My first thoughts on Generation Kill, after reading about the first eight chapters, is that it’s a perfect Simon vehicle…a huge cast of characters who are hard to tell apart, have alien vocabularies and customs which you must learn before you can figure out what’s going on, and they cuss like sailors. Or Marines. Same diff in some instances.
It wasn’t hard to figure out which character Ziggy is going to play.
It’s also an excellent book in describing the fog and boredom and frustration of war, as First Recon zips from canceled mission to canceled mission, not really knowing what they’re supposed to be doing and where they’re supposed to go next, because their command structure is completely in the dark about the situation on the ground in the first days of the war trying to establish a bridgehead across the Euphrates at Nasiriyah. A much clearer sense of confusion than I’ve seen in any other war writing, including any of Stephen Ambrose’s books. Possibly only the German film Stalingrad manages to convey the utter lack of control and information vacuum in which the typical grunt operates.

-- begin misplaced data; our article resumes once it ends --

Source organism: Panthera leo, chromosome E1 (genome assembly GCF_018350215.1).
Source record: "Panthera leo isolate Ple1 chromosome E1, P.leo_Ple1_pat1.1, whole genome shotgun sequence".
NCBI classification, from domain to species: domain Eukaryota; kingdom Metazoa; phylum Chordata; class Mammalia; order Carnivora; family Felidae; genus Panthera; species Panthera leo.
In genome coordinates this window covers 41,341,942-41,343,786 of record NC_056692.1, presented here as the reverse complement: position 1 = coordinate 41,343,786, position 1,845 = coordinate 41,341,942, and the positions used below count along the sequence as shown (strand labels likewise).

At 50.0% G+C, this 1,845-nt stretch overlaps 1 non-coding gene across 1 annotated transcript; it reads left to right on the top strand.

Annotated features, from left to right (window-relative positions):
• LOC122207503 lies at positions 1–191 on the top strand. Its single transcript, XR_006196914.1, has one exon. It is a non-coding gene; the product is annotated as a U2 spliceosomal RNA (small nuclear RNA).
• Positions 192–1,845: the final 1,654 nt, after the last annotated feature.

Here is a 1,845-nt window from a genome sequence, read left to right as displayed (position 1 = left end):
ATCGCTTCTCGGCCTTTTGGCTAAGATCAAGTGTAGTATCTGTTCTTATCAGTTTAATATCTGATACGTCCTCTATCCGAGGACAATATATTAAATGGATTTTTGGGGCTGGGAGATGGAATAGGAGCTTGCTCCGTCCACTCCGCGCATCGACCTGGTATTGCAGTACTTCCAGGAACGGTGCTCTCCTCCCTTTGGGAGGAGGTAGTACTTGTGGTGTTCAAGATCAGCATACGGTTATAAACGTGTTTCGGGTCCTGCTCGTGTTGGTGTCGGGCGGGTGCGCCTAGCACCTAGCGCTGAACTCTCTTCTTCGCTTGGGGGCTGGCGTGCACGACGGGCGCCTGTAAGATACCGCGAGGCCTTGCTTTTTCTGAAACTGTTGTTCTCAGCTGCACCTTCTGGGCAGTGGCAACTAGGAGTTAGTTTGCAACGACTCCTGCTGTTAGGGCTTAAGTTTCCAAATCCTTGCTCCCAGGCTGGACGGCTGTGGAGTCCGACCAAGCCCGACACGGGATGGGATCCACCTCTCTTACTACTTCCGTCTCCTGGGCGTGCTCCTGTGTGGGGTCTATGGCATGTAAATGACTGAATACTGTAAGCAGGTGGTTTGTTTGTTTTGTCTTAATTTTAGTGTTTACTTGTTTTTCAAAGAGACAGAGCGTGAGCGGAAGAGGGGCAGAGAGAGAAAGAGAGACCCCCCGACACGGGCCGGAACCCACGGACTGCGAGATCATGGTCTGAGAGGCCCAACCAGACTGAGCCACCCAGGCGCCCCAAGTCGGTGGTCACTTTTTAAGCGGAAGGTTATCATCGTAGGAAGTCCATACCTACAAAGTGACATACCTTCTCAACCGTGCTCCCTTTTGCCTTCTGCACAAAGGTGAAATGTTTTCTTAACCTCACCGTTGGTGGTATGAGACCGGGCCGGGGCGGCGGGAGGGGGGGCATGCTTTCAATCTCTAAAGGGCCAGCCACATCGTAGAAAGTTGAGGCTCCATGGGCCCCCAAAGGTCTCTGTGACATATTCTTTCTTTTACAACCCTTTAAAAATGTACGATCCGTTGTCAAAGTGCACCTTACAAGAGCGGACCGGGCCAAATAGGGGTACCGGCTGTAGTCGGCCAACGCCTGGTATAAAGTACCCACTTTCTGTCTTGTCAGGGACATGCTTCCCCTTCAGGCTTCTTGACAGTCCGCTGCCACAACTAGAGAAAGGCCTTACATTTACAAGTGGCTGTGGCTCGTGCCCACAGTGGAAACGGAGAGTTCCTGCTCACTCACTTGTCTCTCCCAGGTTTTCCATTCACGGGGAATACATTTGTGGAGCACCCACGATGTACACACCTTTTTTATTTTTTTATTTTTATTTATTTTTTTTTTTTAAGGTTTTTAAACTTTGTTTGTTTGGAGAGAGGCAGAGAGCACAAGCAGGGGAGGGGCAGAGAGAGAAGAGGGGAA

One difference I notice between this book and, say, The Corner, is that Evan Wright leaves himself in the book as a character (albeit largely in the background), whereas Burns and Simon completely elided themselves from their coverage of the Baltimore drug trade. I don’t see Wright in the GK film credits, which makes one wonder, who sits behind Sgt. Colbert in the humvee?
Also, IMDB shows that the beautiful health- and fashion-conscious gayest straight Marine ever, Rudy Reyes, plays himself. This tickles me to death for some reason. It also gives Davis Rogan hope that he’ll get to play himself on the New Orleans pilot, but, heh, I think they should get a really short guy to play him.
Anybody else already read or currently reading GK before the show airs?